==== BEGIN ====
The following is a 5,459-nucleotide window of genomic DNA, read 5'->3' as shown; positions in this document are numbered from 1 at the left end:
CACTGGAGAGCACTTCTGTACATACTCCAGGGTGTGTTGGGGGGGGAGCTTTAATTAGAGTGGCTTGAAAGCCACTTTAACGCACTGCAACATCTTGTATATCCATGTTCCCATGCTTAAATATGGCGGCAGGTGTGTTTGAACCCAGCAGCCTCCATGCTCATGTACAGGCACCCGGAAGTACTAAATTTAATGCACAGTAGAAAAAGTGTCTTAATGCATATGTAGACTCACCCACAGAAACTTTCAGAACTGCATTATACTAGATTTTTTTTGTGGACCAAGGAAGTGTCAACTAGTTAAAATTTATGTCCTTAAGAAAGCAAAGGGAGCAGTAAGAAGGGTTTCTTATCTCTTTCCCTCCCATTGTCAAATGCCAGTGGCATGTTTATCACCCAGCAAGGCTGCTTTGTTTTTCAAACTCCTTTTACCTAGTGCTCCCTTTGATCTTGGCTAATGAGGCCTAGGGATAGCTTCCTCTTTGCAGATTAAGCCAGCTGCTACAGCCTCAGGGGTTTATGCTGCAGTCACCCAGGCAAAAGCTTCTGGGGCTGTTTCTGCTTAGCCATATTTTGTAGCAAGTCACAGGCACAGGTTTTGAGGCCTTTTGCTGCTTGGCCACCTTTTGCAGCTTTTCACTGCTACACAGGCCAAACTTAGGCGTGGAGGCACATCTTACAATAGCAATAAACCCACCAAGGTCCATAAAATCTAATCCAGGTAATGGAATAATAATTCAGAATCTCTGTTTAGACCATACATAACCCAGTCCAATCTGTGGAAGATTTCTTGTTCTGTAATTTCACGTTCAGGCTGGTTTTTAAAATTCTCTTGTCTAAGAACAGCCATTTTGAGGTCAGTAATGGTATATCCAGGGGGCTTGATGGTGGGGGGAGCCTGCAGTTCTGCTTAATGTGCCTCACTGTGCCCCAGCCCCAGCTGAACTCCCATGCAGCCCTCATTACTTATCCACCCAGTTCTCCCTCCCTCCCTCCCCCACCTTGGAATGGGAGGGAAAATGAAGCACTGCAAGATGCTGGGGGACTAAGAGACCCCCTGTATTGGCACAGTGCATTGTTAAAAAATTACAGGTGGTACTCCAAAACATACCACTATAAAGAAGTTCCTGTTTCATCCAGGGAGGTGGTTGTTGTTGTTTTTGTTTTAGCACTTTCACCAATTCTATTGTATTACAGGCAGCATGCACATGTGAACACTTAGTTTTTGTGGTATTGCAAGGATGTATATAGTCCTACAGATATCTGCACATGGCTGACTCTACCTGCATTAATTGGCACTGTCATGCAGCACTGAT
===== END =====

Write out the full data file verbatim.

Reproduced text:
The following is a 5,459-nucleotide window of genomic DNA, read 5'->3' as shown; positions in this document are numbered from 1 at the left end:
CACTGGAGAGCACTTCTGTACATACTCCAGGGTGTGTTGGGGGGGGAGCTTTAATTAGAGTGGCTTGAAAGCCACTTTAACGCACTGCAACATCTTGTATATCCATGTTCCCATGCTTAAATATGGCGGCAGGTGTGTTTGAACCCAGCAGCCTCCATGCTCATGTACAGGCACCCGGAAGTACTAAATTTAATGCACAGTAGAAAAAGTGTCTTAATGCATATGTAGACTCACCCACAGAAACTTTCAGAACTGCATTATACTAGATTTTTTTTGTGGACCAAGGAAGTGTCAACTAGTTAAAATTTATGTCCTTAAGAAAGCAAAGGGAGCAGTAAGAAGGGTTTCTTATCTCTTTCCCTCCCATTGTCAAATGCCAGTGGCATGTTTATCACCCAGCAAGGCTGCTTTGTTTTTCAAACTCCTTTTACCTAGTGCTCCCTTTGATCTTGGCTAATGAGGCCTAGGGATAGCTTCCTCTTTGCAGATTAAGCCAGCTGCTACAGCCTCAGGGGTTTATGCTGCAGTCACCCAGGCAAAAGCTTCTGGGGCTGTTTCTGCTTAGCCATATTTTGTAGCAAGTCACAGGCACAGGTTTTGAGGCCTTTTGCTGCTTGGCCACCTTTTGCAGCTTTTCACTGCTACACAGGCCAAACTTAGGCGTGGAGGCACATCTTACAATAGCAATAAACCCACCAAGGTCCATAAAATCTAATCCAGGTAATGGAATAATAATTCAGAATCTCTGTTTAGACCATACATAACCCAGTCCAATCTGTGGAAGATTTCTTGTTCTGTAATTTCACGTTCAGGCTGGTTTTTAAAATTCTCTTGTCTAAGAACAGCCATTTTGAGGTCAGTAATGGTATATCCAGGGGGCTTGATGGTGGGGGGAGCCTGCAGTTCTGCTTAATGTGCCTCACTGTGCCCCAGCCCCAGCTGAACTCCCATGCAGCCCTCATTACTTATCCACCCAGTTCTCCCTCCCTCCCTCCCCCACCTTGGAATGGGAGGGAAAATGAAGCACTGCAAGATGCTGGGGGACTAAGAGACCCCCTGTATTGGCACAGTGCATTGTTAAAAAATTACAGGTGGTACTCCAAAACATACCACTATAAAGAAGTTCCTGTTTCATCCAGGGAGGTGGTTGTTGTTGTTTTTGTTTTAGCACTTTCACCAATTCTATTGTATTACAGGCAGCATGCACATGTGAACACTTAGTTTTTGTGGTATTGCAAGGATGTATATAGTCCTACAGATATCTGCACATGGCTGACTCTACCTGCATTAATTGGCACTGTCATGCAGCACTGAT